Janey (Helen Westcott) reads Dave’s goodbye note.

The weather’s appalling, and the flight suffers various delays. Dave becomes one of a disparate quartet of passengers thrown together by circumstances; Continue reading

o/t: The Clock (1945)

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The Wonders in the Dark Romantic Movies Countdown continues. There was a panic last night when a contributor dropped out at the last moment, and, in a fit of stupidity, I said I’d cover. Finding our dusty copy of the movie (thank you, some forgotten yard sale) took the first hour (well, cooking and eating supper took the very first hour!), and then, of course, there was the job of actually watching it, taking notes, etc. The end result is, alas, a visibly rushed job; but, for what it’s worth, here it is.

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Wonders in the Dark

The Clock 1

by John Grant

US / 90 minutes / bw / MGM

Dir: Vincente Minnelli (reportedly helped by Fred Zinnemann)

Pr: Arthur Freed

Scr: Robert Nathan, Joseph Schrank

Story: Paul Gallico, Pauline Gallico

Cine: George Folsey

Cast: Judy Garland, Robert Walker, James Gleason, Keenan Wynn, Marshall Thompson, Lucile Gleason, Ruth Brady, Chester Clute.

Corporal Joe Allen (Walker), an Indiana boy home from the war on furlough with no knowledge of where next in the combat zone he’ll be posted, finds himself in New York’s Grand Central Station with no real clue as to what to do with himself. Just then, pretty office worker Alice Maybery (Garland) trips over his foot, breaking the heel on her shoe. The chance encounter leads them to a trip around the Metropolitan Museum of Art and in due course out on a date—she standing up her regular squeeze Freddy, her romance with whom, we soon understand…

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Hotel Berlin (1945)

vt Vicki Baum’s Hotel Berlin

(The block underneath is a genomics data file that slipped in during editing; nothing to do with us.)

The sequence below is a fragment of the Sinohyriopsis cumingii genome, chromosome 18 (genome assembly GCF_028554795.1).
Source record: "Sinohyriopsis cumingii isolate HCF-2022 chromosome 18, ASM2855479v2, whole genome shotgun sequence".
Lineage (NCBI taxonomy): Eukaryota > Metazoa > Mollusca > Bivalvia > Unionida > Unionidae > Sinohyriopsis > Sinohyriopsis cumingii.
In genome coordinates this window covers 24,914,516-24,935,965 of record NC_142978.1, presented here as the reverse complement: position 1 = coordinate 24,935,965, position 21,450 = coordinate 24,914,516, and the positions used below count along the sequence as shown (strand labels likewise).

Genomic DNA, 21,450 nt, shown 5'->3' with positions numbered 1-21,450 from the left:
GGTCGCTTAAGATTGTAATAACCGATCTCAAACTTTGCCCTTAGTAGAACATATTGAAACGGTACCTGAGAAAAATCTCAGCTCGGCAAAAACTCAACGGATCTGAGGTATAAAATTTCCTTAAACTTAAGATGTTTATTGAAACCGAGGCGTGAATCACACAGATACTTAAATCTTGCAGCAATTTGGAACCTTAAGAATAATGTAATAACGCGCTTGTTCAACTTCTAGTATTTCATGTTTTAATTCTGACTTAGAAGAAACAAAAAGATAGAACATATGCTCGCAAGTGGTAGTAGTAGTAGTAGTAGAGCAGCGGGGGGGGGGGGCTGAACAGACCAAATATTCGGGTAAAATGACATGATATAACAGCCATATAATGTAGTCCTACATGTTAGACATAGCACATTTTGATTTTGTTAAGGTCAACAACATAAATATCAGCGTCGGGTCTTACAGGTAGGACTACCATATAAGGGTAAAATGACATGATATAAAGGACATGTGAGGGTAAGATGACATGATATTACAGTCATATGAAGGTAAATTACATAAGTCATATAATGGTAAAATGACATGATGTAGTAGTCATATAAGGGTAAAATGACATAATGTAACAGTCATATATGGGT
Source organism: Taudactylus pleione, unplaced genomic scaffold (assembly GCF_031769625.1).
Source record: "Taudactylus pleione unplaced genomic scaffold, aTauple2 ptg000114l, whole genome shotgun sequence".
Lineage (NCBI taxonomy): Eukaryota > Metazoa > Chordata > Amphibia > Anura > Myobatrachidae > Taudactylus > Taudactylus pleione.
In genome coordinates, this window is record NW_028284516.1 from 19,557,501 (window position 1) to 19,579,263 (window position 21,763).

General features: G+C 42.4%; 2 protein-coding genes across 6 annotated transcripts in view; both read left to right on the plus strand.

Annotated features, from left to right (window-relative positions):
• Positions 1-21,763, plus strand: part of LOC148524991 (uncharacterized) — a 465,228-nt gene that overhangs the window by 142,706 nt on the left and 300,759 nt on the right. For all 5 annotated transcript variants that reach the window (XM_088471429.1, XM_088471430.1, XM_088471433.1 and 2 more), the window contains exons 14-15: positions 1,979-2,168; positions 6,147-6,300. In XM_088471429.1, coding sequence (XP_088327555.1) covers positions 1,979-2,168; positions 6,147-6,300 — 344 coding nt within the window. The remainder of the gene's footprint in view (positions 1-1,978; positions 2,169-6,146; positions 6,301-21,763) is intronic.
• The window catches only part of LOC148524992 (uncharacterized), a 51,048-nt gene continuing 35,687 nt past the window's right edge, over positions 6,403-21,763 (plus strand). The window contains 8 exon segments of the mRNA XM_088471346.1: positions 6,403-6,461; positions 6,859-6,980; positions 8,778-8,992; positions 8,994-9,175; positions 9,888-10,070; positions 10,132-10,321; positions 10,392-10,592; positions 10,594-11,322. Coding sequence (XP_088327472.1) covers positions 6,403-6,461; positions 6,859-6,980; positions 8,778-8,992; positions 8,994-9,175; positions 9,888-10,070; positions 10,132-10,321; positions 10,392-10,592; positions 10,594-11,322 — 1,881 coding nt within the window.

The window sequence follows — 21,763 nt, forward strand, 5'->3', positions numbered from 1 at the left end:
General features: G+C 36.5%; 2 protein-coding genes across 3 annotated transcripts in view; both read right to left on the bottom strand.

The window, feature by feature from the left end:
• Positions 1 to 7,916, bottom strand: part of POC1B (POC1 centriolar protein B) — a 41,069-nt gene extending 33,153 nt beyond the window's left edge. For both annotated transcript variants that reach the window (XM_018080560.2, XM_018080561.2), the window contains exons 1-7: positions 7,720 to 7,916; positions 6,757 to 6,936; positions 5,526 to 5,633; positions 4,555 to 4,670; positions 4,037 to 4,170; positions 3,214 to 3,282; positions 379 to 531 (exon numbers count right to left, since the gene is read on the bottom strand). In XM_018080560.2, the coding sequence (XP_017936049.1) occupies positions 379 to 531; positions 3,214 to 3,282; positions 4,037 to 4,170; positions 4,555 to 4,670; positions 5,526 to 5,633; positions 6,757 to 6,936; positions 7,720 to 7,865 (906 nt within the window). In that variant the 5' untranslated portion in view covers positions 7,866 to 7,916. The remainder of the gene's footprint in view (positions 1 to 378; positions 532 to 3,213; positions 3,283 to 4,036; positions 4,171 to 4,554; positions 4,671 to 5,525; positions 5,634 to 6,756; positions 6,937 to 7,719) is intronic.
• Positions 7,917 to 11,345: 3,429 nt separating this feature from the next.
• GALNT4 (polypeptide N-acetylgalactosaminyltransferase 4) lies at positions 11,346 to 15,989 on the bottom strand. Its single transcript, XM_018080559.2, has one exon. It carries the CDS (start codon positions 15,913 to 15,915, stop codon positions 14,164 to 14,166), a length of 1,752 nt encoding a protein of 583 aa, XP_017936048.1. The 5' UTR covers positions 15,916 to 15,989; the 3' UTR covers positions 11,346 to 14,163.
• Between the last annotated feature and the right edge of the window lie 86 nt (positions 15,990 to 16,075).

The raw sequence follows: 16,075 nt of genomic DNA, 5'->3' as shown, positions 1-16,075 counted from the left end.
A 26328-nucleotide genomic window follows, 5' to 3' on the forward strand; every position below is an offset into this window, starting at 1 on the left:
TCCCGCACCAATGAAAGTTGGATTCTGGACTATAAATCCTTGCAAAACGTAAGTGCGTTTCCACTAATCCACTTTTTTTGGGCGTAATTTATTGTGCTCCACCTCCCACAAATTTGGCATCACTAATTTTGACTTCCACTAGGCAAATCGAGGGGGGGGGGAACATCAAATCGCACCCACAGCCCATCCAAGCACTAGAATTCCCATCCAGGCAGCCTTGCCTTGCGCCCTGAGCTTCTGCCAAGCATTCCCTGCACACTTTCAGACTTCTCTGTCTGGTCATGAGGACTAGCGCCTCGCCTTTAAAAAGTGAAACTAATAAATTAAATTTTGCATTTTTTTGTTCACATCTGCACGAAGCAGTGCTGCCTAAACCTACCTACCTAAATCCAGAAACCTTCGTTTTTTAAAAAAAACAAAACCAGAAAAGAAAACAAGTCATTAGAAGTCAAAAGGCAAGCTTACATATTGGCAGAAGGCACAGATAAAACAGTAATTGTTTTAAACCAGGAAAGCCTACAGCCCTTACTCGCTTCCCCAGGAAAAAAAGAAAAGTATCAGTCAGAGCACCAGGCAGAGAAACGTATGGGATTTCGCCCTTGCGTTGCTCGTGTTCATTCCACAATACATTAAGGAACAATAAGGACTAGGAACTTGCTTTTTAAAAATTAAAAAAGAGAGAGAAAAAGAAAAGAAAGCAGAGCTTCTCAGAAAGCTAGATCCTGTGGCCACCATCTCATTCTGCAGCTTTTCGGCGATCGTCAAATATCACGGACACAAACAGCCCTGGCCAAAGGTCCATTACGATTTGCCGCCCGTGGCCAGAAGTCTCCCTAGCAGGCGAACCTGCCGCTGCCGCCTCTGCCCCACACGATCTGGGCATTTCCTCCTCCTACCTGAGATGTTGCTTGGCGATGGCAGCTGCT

US / 98 minutes / bw / Warner Dir: Peter Godfrey Pr: Louis F. Edelman Scr: Jo Pagano, Alvah Bessie Story: Hier Stand ein Hotel (1943; vt Hotel Berlin; vt Hotel Berlin ’43; vt Berlin Hotel; vt Here Stood a Hotel) by Vicki Baum Cine: Carl Guthrie Cast: Faye Emerson, Helmut Dantine, Raymond Massey, Andrea King, Peter Lorre, Alan Hale, George Coulouris, Henry Daniell, Peter Whitney, Helene Thimig, Steven Geray, Kurt Kreuger, Frank Reicher, Richard Tyler, Paul Panzer, Wolfgang Zilzer.

In some ways a companion piece to CASABLANCA (1942), but set in a swanky hotel in Berlin during the final months of the war rather than the somewhat more bohemian environs of Rick’s Café Américain, this surprisingly neglected movie has strengths of its own, not least an electrifying performance from Peter Lorre in a subsidiary role.

The Gestapo has deduced that Dr. Martin Richter (Dantine), an escapee from Dachau, has taken refuge in the Hotel Berlin, and its officers are combing the place in search of him. Also at the hotel are various high-ranking Nazis, including General Arnim von Dahnwitz (Massey) who, although renowned as the butcher of Kharkov, has recently participated in an unsuccessful coup against Hitler; all the other conspirators have suicided or been executed, and even von Dahnwitz’s old and dear friend Baron von Stetten (Daniell) reckons the man should kill himself before the Gestapo hauls him in. Von Dahnwitz, however, believes there’s a chance for him and his mistress, celebrated actress Lisa (or Liesl, as she’s sometimes called in dialogue) Dorn (King), to escape to Sweden.

Hotel Berlin - Raymond Massey as Gen Arnim von Dahnwitz

Raymond Massey as the hapless Gen Arnim von Dahnwitz.

The fugitive Martin Richter has a network of allies among the hotel wait-staff. One of these, Fritz Renn (Reicher), is soon arrested, but not before he has equipped Martin with a waiter’s coat. Fritz believes that, if Martin can contrive to be serving in Lisa’s suite during the search, the chances are that the searchers, dazzled by her fame, will overlook him. The plan works, although Lisa becomes convinced Martin is a Gestapo spy. Another significant ally is Bellboy #6 (Tyler), a child with courage and fortitude beyond his years, the son of underground leader Walter Baumler (Zilzer).

Hotel Berlin - Richter (Dantine) and Prof Koenig

The fugitive Martin Richter (Helmut Dantine) and the world-weary turncoat Professor Koenig (Peter Lorre).

The resident of the room next to Lisa’s suite is one-time Nobel prizewinner Professor Johannes Koenig (Lorre), who Continue reading